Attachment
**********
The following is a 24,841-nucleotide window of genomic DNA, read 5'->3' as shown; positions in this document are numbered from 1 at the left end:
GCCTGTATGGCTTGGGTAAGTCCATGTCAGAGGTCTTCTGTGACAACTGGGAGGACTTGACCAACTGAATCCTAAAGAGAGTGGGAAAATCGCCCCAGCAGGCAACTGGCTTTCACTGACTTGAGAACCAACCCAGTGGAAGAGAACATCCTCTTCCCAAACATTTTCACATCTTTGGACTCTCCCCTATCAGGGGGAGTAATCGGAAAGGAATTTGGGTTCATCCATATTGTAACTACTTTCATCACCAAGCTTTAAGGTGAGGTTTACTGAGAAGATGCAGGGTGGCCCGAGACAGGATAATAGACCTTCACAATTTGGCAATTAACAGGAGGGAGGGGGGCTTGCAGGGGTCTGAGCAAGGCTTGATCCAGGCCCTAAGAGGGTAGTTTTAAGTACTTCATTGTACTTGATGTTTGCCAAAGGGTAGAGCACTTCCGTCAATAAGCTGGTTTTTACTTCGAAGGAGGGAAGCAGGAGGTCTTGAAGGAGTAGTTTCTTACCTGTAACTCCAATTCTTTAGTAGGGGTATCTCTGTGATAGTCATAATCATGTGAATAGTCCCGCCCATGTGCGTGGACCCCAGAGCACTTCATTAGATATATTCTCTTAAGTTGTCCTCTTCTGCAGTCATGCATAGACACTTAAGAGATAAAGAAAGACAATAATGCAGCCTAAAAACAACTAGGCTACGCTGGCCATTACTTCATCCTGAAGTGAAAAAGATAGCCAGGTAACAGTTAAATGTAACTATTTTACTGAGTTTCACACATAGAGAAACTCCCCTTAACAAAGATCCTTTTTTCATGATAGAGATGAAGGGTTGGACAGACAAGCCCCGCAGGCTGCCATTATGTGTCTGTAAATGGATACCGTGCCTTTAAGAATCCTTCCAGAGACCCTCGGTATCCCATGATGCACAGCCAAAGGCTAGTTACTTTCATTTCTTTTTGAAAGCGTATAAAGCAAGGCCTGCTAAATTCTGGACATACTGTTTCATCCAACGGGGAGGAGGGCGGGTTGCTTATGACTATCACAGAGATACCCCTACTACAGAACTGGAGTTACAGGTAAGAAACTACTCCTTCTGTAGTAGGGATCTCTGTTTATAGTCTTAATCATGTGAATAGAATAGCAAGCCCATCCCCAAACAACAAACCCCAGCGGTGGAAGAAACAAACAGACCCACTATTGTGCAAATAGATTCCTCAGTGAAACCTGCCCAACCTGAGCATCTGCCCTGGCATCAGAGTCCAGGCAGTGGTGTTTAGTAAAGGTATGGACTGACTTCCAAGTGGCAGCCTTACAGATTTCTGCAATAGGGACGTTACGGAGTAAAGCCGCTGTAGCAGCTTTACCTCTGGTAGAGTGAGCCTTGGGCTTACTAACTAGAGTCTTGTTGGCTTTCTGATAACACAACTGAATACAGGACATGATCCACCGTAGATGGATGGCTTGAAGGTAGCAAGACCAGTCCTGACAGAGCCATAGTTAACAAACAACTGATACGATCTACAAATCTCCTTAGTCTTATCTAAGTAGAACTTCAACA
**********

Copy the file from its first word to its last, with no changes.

The following is a 24,841-nucleotide window of genomic DNA, read 5'->3' as shown; positions in this document are numbered from 1 at the left end:
GCCTGTATGGCTTGGGTAAGTCCATGTCAGAGGTCTTCTGTGACAACTGGGAGGACTTGACCAACTGAATCCTAAAGAGAGTGGGAAAATCGCCCCAGCAGGCAACTGGCTTTCACTGACTTGAGAACCAACCCAGTGGAAGAGAACATCCTCTTCCCAAACATTTTCACATCTTTGGACTCTCCCCTATCAGGGGGAGTAATCGGAAAGGAATTTGGGTTCATCCATATTGTAACTACTTTCATCACCAAGCTTTAAGGTGAGGTTTACTGAGAAGATGCAGGGTGGCCCGAGACAGGATAATAGACCTTCACAATTTGGCAATTAACAGGAGGGAGGGGGGCTTGCAGGGGTCTGAGCAAGGCTTGATCCAGGCCCTAAGAGGGTAGTTTTAAGTACTTCATTGTACTTGATGTTTGCCAAAGGGTAGAGCACTTCCGTCAATAAGCTGGTTTTTACTTCGAAGGAGGGAAGCAGGAGGTCTTGAAGGAGTAGTTTCTTACCTGTAACTCCAATTCTTTAGTAGGGGTATCTCTGTGATAGTCATAATCATGTGAATAGTCCCGCCCATGTGCGTGGACCCCAGAGCACTTCATTAGATATATTCTCTTAAGTTGTCCTCTTCTGCAGTCATGCATAGACACTTAAGAGATAAAGAAAGACAATAATGCAGCCTAAAAACAACTAGGCTACGCTGGCCATTACTTCATCCTGAAGTGAAAAAGATAGCCAGGTAACAGTTAAATGTAACTATTTTACTGAGTTTCACACATAGAGAAACTCCCCTTAACAAAGATCCTTTTTTCATGATAGAGATGAAGGGTTGGACAGACAAGCCCCGCAGGCTGCCATTATGTGTCTGTAAATGGATACCGTGCCTTTAAGAATCCTTCCAGAGACCCTCGGTATCCCATGATGCACAGCCAAAGGCTAGTTACTTTCATTTCTTTTTGAAAGCGTATAAAGCAAGGCCTGCTAAATTCTGGACATACTGTTTCATCCAACGGGGAGGAGGGCGGGTTGCTTATGACTATCACAGAGATACCCCTACTACAGAACTGGAGTTACAGGTAAGAAACTACTCCTTCTGTAGTAGGGATCTCTGTTTATAGTCTTAATCATGTGAATAGAATAGCAAGCCCATCCCCAAACAACAAACCCCAGCGGTGGAAGAAACAAACAGACCCACTATTGTGCAAATAGATTCCTCAGTGAAACCTGCCCAACCTGAGCATCTGCCCTGGCATCAGAGTCCAGGCAGTGGTGTTTAGTAAAGGTATGGACTGACTTCCAAGTGGCAGCCTTACAGATTTCTGCAATAGGGACGTTACGGAGTAAAGCCGCTGTAGCAGCTTTACCTCTGGTAGAGTGAGCCTTGGGCTTACTAACTAGAGTCTTGTTGGCTTTCTGATAACACAACTGAATACAGGACATGATCCACCGTAGATGGATGGCTTGAAGGTAGCAAGACCAGTCCTGACAGAGCCATAGTTAACAAACAACTGATACGATCTACAAATCTCCTTAGTCTTATCTAAGTAGAACTTCAACA